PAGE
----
The last year has seen a record number of jellyfish on our shores, according to a survey by the marine conservation society. It seems if you're on a beach in the Westcountry these days, they're never far away. But why are there so many more of them and are they as dangerous as some people think?
A clip from an interview with Matt Slater, of the Cornwall Wildlife Trust.
The warm weather does bring its share of unwelcome visitors - this last week has seen a surge in the number of monster jellyfish washed up on our shores.
Martin Dowse has been finding out why we're seeing so many of them.
The Marine Conservation Society is warning that warm weather in the south west could bring an influx of giant jellyfish to our coasts. A number of giant barrel jellyfish have already been washed up at Portland and Weymouth.
The species is harmless but the MCS says it's keen to hear from anyone who finds them.
If you've taken a trip to the seaside over recent weeks then you may have noticed jellyfish washed up on the shoreline or in rockpools.
According to the Marine Conservation Society, the creatures have been arriving in ever increasing numbers - and it could be the recent hot weather that's to blame.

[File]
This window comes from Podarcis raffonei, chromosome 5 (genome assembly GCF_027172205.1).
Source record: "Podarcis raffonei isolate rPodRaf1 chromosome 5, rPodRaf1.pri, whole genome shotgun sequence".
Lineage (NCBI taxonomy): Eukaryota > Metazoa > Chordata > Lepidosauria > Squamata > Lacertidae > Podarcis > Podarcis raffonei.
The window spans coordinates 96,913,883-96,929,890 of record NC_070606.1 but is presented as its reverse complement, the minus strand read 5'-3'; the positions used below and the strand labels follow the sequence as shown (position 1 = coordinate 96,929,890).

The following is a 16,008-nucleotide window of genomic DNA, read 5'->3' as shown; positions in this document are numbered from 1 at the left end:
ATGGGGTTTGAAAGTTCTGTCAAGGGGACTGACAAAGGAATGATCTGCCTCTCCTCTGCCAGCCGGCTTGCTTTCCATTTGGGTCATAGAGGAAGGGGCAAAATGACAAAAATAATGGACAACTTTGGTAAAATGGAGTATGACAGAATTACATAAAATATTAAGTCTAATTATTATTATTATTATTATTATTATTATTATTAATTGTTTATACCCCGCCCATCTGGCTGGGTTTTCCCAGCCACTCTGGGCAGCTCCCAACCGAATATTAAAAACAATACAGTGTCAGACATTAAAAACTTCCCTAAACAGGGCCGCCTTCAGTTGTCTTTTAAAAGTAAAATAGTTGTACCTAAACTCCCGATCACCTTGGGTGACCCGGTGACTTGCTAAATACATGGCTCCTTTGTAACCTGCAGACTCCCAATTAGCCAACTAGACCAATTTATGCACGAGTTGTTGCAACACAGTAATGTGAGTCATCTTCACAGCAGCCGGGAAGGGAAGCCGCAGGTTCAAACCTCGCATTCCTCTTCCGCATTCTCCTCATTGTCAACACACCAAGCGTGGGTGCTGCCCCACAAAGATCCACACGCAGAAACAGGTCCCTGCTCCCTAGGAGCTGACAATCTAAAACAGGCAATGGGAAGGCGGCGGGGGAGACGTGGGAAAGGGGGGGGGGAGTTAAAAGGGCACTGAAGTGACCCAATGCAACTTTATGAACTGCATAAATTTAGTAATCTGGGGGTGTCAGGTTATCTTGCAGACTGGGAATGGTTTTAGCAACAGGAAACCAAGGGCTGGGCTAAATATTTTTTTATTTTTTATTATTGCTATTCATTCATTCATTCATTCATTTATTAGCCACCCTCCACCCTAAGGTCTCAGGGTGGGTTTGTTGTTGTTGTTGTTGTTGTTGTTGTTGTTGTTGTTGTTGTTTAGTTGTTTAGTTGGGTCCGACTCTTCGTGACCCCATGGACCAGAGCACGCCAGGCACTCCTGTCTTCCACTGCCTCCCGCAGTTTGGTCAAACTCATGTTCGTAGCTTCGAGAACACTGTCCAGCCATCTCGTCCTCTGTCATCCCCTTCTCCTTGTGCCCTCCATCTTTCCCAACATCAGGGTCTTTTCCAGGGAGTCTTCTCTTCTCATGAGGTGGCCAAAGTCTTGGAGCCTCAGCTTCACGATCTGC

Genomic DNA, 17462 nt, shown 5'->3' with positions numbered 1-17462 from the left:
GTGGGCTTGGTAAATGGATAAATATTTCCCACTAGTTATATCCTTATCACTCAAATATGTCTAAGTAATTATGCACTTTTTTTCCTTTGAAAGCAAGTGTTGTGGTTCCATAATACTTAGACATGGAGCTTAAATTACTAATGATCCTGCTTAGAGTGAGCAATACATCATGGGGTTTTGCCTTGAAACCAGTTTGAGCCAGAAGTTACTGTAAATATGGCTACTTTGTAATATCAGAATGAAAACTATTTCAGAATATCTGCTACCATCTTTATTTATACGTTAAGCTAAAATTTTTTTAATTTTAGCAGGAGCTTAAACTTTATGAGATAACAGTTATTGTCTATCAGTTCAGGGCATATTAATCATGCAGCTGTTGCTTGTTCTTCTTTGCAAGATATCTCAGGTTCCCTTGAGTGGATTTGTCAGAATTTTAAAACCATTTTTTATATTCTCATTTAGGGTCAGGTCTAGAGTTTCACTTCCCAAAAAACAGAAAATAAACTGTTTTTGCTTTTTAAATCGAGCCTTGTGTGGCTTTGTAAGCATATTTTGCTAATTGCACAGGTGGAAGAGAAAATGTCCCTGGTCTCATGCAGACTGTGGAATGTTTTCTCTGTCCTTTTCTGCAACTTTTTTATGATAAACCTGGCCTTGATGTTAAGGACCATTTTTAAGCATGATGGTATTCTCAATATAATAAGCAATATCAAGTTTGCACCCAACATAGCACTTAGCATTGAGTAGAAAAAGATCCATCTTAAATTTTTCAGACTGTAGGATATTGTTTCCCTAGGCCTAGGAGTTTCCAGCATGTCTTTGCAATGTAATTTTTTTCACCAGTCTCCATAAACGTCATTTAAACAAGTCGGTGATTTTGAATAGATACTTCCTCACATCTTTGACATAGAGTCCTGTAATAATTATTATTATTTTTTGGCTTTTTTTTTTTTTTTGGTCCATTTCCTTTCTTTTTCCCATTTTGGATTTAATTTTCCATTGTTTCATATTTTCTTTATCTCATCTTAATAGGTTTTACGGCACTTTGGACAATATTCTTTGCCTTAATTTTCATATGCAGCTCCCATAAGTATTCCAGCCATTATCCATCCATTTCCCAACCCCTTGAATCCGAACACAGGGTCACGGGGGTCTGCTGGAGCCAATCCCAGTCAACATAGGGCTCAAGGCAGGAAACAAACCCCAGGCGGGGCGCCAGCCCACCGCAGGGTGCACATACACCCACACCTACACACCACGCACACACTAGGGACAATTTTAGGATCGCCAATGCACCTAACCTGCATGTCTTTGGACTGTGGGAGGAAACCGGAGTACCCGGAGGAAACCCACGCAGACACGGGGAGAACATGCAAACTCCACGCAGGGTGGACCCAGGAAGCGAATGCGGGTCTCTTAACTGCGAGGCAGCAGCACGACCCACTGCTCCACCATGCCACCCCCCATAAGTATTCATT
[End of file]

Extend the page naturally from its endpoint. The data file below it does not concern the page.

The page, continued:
Our Environment Correspondent Duncan Sleightholme reports:
An old wives' tale which suggests using urine to treat jellyfish stings has been challenged by the British Red Cross.
The charity instead suggests people treat such stings with salt water or vinegar.
Jellyfish blooms are on the rise following recent warm weather after the cold spring delayed their appearance, marine experts have said. Compass and blue jellyfish have been spotted in the South West.
The Marine Conservation Society (MCS) is urging people to report their sightings of jellyfish, which act as a barometer of the seas, as part of its annual national jellyfish survey.
This year they had been a rare sight in UK seas until hot weather warmed coastal waters in recent weeks. But increasing numbers of moon, compass, blue and lion's mane jellyfish have been reported.